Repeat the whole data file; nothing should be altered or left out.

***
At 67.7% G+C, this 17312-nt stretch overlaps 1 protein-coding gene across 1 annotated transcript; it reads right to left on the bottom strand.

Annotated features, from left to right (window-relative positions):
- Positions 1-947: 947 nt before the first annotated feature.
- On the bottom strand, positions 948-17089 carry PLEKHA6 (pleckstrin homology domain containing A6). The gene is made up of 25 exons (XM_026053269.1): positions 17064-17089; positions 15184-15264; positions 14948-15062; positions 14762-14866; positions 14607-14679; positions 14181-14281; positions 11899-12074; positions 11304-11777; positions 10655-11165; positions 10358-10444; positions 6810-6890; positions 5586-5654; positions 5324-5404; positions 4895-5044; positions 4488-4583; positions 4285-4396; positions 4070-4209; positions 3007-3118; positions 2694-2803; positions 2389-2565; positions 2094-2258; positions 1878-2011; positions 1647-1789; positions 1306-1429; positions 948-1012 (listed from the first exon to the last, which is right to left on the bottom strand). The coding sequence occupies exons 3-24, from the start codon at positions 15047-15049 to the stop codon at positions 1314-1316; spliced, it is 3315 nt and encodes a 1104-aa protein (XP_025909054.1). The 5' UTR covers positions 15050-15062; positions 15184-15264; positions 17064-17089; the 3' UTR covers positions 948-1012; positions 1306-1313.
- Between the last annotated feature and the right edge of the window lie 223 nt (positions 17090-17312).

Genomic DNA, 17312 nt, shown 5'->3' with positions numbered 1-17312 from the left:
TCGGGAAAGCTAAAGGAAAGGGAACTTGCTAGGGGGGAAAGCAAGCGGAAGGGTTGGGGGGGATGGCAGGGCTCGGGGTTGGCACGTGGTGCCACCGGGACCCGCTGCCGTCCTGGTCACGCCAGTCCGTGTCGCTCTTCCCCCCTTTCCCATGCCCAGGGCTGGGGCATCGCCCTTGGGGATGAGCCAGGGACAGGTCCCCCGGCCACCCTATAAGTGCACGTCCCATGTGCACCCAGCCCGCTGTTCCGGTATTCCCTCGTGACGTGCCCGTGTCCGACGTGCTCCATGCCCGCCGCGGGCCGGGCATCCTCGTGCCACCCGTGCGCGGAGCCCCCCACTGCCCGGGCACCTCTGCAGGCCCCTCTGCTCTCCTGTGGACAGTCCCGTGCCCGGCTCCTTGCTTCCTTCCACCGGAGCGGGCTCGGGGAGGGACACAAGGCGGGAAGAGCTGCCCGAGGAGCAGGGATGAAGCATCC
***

At 67.7% G+C, this 17312-nt stretch overlaps 1 protein-coding gene across 1 annotated transcript; it reads right to left on the bottom strand.

Annotated features, from left to right (window-relative positions):
- Positions 1-947: 947 nt before the first annotated feature.
- On the bottom strand, positions 948-17089 carry PLEKHA6 (pleckstrin homology domain containing A6). The gene is made up of 25 exons (XM_026053269.1): positions 17064-17089; positions 15184-15264; positions 14948-15062; positions 14762-14866; positions 14607-14679; positions 14181-14281; positions 11899-12074; positions 11304-11777; positions 10655-11165; positions 10358-10444; positions 6810-6890; positions 5586-5654; positions 5324-5404; positions 4895-5044; positions 4488-4583; positions 4285-4396; positions 4070-4209; positions 3007-3118; positions 2694-2803; positions 2389-2565; positions 2094-2258; positions 1878-2011; positions 1647-1789; positions 1306-1429; positions 948-1012 (listed from the first exon to the last, which is right to left on the bottom strand). The coding sequence occupies exons 3-24, from the start codon at positions 15047-15049 to the stop codon at positions 1314-1316; spliced, it is 3315 nt and encodes a 1104-aa protein (XP_025909054.1). The 5' UTR covers positions 15050-15062; positions 15184-15264; positions 17064-17089; the 3' UTR covers positions 948-1012; positions 1306-1313.
- Between the last annotated feature and the right edge of the window lie 223 nt (positions 17090-17312).

Genomic DNA, 17312 nt, shown 5'->3' with positions numbered 1-17312 from the left:
TCGGGAAAGCTAAAGGAAAGGGAACTTGCTAGGGGGGAAAGCAAGCGGAAGGGTTGGGGGGGATGGCAGGGCTCGGGGTTGGCACGTGGTGCCACCGGGACCCGCTGCCGTCCTGGTCACGCCAGTCCGTGTCGCTCTTCCCCCCTTTCCCATGCCCAGGGCTGGGGCATCGCCCTTGGGGATGAGCCAGGGACAGGTCCCCCGGCCACCCTATAAGTGCACGTCCCATGTGCACCCAGCCCGCTGTTCCGGTATTCCCTCGTGACGTGCCCGTGTCCGACGTGCTCCATGCCCGCCGCGGGCCGGGCATCCTCGTGCCACCCGTGCGCGGAGCCCCCCACTGCCCGGGCACCTCTGCAGGCCCCTCTGCTCTCCTGTGGACAGTCCCGTGCCCGGCTCCTTGCTTCCTTCCACCGGAGCGGGCTCGGGGAGGGACACAAGGCGGGAAGAGCTGCCCGAGGAGCAGGGATGAAGCATCC